Florida’s Department of Health on Monday ordered a Quincy-based dispensary to quit selling a medical cannabis product that could potentially be broken down and made into pot that can be smoked.
Trulieve began selling its first whole-flower cannabis product meant for vaping last week at five retail dispensaries and through home delivery. The buds in the Entourage Multi Indica vaporizer cup, however, could also be used in joints, pipes or bongs.
The Department of Health authorized Trulieve to sell sealed vaporizer cups containing marijuana. However, Office of Compassionate Use Director Christian Bax said in a cease and desist letter to Trulieve that the mesh caps can be removed with minimal effort and cannot be reattached.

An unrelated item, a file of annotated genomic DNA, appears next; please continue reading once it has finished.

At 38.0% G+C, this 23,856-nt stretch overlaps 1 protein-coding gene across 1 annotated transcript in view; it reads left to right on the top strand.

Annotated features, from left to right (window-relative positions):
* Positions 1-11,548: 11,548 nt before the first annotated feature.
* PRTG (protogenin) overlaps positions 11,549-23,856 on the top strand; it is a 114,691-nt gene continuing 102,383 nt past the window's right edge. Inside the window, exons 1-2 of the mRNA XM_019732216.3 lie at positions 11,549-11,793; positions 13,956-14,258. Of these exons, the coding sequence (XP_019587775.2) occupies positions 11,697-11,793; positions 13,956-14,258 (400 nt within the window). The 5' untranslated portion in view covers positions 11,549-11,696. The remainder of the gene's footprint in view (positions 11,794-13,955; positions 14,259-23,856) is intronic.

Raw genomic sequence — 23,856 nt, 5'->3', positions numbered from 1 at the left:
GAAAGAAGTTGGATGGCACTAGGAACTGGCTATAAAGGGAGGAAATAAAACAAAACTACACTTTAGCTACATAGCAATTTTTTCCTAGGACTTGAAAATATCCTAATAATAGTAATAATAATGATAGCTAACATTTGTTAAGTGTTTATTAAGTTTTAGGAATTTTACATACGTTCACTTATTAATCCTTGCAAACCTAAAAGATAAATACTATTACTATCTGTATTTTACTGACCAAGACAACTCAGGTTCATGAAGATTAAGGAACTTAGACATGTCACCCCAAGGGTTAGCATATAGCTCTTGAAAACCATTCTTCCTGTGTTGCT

Vaping is allowed under state law, but smoking is prohibited. Trulieve CEO Kim Rivers said the company had issued warnings to patients that the product should only be used for vaping.
“We were surprised by the letter, but are immediately and completely complying with the department’s wishes while evaluating our options,” she said.
The department also found in a tour of one of Trulieve’s retail facilities that a vaporizer it advertises for use with the product is sold only online. Trulieve also was not able to show how to use the product with the vaporizer.
Currently, low-THC cannabis can be used by patients suffering from cancer, epilepsy, chronic seizures and chronic muscle spasms. The law was expanded last year to include patients with terminal conditions. It also allowed them to use more potent strains.
The rules from a medical marijuana constitutional amendment passed last November, which will expand the list of conditions for which patients can receive pot, must be in place by July and enacted by October.